Wednesday, March 26, 2008

Angle-in, Diversion Drill, Marks and Blinds, Marks

In today's morning session, both dogs got some easy practice on the angle-in cast at our neighborhood lacross field. In the afternoon, we went to Fair Hill with Nate, where Laddie continued thru the diversion drill (DD) process, Lumi had another series of marks and blinds, and Laddie had a series of three marks. The series were as follows:
  • Series A. Angle-in drill (both dogs)
  • Series B. DD with throws away from the line (TAL), left-to-right (Laddie)
  • Series C. Three marks and four blinds (Lumi)
  • Series D. Three marks (Laddie)
Series A. This was intended as an easy, low-stress drill to develop confidence in the angle-in cast. We were working on lawn to minimize distractions from the objective of the drill.

First I placed an SL pole and three target poles separated by nearly 90° from one another. Proceeding clockwise:
  1. 20 yards
  2. 40 yards
  3. 60 yards
Next, I ran first Lumi, then Laddie, thru the identical drill, using a single orange dummy and a single bird:
  • Bring dog to heel facing #1.
  • Throw dummy 15° to the left of #1, 10 yards from the SL.
  • Send dog to #1, WS.
  • Cue angle-in to left.
  • Dog retrieves dummy and delivers to heel.
  • Happy throw with bird.
  • Repeat for #2, except that the dummy is thrown to the right of #2.
  • Repeat for #3, with the dummy thrown to the left of #3 and a different sequence after delivery.
For #3, instead of a happy throw with the bird, the reinforcement sequence for delivery was a poorman mark with the orange dummy, interrupted by WSOR with bird. The purpose was to continue intermittent reinforcement with WSOR-with-bird in other contexts besides the double-T drill, since WSOR-with-bird seems to have played an important role in improving Laddie's returns and may have also improved Lumi's speed of pick-ups.

Lumi did fine on today's angle-in drill, with excellent performance and motivation. Her only problem was that on #3, she ran to the dummy rather than the pole when sent from heel. I handled her to the pole.

Laddie also did fine on today's angle-in drill, with excellent performance and Laddie's usual over-the-top exuberance. His only problem was that on #2, he interpreted the angle-in cast as a cast to pole #3, since from that angle the course resembled a pinball set-up. I stopped him with a WS, re-cued the angle-in, and this time he got it right.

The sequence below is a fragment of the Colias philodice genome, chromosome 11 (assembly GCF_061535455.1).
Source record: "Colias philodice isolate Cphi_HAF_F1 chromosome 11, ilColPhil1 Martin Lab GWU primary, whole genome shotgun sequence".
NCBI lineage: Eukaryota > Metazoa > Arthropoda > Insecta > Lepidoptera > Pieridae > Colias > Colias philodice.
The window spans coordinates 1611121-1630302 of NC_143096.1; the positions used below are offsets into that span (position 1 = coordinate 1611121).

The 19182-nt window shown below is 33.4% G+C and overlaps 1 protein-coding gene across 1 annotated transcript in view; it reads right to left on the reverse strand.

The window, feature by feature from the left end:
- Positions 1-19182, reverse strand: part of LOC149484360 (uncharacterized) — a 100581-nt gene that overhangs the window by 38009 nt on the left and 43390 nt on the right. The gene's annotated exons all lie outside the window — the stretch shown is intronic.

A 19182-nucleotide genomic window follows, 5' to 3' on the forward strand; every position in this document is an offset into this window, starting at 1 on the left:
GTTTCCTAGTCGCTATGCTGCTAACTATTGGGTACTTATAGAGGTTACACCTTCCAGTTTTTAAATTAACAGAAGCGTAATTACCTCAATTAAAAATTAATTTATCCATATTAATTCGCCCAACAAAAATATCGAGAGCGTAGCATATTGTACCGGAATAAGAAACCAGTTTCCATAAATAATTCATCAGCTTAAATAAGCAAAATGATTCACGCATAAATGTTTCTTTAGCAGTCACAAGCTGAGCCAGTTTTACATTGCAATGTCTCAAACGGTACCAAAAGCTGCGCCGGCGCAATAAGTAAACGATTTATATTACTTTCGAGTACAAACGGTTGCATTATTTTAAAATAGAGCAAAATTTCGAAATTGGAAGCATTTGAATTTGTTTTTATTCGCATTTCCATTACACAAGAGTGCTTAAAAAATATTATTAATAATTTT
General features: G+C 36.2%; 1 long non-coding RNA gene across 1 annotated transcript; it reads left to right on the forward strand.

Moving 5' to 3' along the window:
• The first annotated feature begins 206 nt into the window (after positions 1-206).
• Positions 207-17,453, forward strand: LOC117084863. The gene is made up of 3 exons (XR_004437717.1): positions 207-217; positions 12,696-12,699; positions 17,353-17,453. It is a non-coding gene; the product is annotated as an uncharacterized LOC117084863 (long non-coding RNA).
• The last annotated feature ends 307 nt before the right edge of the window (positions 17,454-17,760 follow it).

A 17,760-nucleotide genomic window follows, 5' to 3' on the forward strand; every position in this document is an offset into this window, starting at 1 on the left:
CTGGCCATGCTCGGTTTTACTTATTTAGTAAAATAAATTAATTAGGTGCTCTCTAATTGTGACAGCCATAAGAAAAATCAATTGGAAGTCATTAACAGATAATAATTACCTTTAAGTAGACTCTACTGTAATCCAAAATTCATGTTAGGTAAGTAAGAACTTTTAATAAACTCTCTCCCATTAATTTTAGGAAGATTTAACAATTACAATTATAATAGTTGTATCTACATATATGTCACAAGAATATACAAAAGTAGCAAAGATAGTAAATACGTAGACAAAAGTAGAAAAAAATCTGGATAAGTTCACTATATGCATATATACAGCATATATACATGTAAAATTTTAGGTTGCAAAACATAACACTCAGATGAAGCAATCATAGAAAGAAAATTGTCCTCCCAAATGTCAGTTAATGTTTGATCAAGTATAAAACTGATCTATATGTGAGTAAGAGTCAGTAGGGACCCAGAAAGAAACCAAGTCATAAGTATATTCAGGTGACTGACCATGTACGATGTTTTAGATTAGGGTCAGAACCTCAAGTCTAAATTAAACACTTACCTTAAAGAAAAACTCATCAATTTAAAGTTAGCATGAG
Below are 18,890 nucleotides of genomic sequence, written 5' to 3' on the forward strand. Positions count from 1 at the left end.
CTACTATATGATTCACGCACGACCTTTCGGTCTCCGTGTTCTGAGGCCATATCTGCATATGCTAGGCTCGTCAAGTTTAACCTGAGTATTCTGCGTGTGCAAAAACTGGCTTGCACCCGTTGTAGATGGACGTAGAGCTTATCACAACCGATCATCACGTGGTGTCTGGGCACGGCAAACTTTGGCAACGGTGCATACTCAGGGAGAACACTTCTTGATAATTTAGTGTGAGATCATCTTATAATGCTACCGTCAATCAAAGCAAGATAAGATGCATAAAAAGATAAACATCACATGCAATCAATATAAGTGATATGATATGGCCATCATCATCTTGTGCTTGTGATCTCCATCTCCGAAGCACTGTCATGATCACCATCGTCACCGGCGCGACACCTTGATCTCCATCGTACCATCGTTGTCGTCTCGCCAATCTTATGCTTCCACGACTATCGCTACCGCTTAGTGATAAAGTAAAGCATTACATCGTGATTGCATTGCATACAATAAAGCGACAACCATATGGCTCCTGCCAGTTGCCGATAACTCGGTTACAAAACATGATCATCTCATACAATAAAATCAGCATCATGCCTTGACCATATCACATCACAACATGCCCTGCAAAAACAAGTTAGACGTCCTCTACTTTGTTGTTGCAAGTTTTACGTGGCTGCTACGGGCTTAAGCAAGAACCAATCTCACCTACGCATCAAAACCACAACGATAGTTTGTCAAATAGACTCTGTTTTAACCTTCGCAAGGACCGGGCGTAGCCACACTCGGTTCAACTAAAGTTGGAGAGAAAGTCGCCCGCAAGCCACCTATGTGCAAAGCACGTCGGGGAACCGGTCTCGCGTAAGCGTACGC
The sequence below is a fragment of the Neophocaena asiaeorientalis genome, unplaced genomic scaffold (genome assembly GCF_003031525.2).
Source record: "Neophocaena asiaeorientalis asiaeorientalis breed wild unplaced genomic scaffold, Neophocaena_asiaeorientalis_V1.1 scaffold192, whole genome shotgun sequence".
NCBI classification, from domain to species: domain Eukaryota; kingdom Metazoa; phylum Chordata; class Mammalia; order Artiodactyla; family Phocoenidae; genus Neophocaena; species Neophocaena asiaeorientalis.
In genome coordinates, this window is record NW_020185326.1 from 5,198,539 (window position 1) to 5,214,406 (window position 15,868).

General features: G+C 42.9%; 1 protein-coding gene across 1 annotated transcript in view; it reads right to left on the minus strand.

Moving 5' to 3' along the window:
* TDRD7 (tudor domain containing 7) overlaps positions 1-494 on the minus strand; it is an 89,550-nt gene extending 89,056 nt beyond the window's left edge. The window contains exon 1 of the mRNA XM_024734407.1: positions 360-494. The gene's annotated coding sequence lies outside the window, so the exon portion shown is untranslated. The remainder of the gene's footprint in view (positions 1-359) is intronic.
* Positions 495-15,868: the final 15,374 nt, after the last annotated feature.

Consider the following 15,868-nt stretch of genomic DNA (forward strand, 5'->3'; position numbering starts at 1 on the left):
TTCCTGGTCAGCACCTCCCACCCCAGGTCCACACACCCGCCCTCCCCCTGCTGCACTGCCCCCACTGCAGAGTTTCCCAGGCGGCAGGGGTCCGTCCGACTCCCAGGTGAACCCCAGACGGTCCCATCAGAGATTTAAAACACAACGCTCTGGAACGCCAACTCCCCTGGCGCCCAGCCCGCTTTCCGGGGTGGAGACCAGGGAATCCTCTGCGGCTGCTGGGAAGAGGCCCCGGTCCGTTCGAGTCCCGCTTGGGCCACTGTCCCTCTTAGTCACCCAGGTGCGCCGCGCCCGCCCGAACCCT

Series B. This was Laddie's first DD with throws away from the line (TAL). For this DD, Nate was throwing right to left from a position on the left side of the line. He threw from 30, 45, and 60 yards. As usual, he wore white, sat in a chair when he wasn't throwing, and fired a gunshot before each throw.

Laddie had no difficulty with this drill. He lined the four runs to the pile, and pinned the three marks.

The only difficulty Laddie had was related to a change I made in his handling. Based on correspondence with Alice and Jody, I avoided all extrinsic reinforcement on Laddie's retrieves, which included silence as he was returning from each fall. I realized after the drill that that change correlated to something new in Laddie's behavior: He slowed down considerably on his returns, sometimes only trotting or even walking, instead of his customary exuberant gallop. I don't think this was because he was demotivated, though it may have appeared that way and perhaps it was. I think it's more likely that it was because he was not certain he was performing correctly, and was showing hesitance.

I decided that I made too precipitous a change, and decided that for the marks he would run in Series D, I still would not use extrinsic reinforcement at the time of delivery, but I would return to calling out "Good job!" and so forth as he came racing back with the article. Over time, I'll reduce that and perhaps eventually fade it out, once he's not dependent on that information to know that he'll be rewarded (by another retrieve) for a good return and delivery.

Series C. For this series, Lumi ran a series of three marks (birds) and four blinds (orange dummies marked by orange lining poles), in the following order:
  1. 60 yard mark (thrown away from the line to #2)
  2. 80 yard blind
  3. 100 yard mark (thrown over the line to #4)
  4. 120 yard blind
  5. 140 yard mark (thrown toward the line to #6)
  6. 160 yard blind
  7. 200 yard blind
The three marks were all thrown by Nate right to left, using positions marked by a chair and two stickmen.

Lumi's performance was good to excellent on all the retrieves except #2. On #2, she slipped a series of whistles, went into hunt mode, and picked up the dummy despite my repeated whistles for her to sit. Once she had the dummy, I called out "sit", walked out, slipped on her lead, picked up the dummy she had dropped as I approached, and walked her back to the SL.

The only other difficulty she had was that she began digging back at 20 yards out during #7, that is, sitting on the whistle and taking the cast but then immediately swerving back to her old, incorrect line. With a number of strategies — including quick whistles, helpful casts (over instead of angle back), and calling in a few yards before recasting — she finally broke out of that and ran the remaining 180 yards on a line directly to the blind.

Series D. To finish the day, Nate threw three birds for Laddie at the 80-120-160 yard positions from the first three blinds in Series C. For Series D, the lining poles for those three positions were replaced by a chair and two stickmen.

Laddie pinned all three marks and showed his thrilling, tumbling pick-ups, and his returns were also excellent until he got close to the SL. Then he showed some of his playful behavior rather than the crisp deliveries we need to develop.

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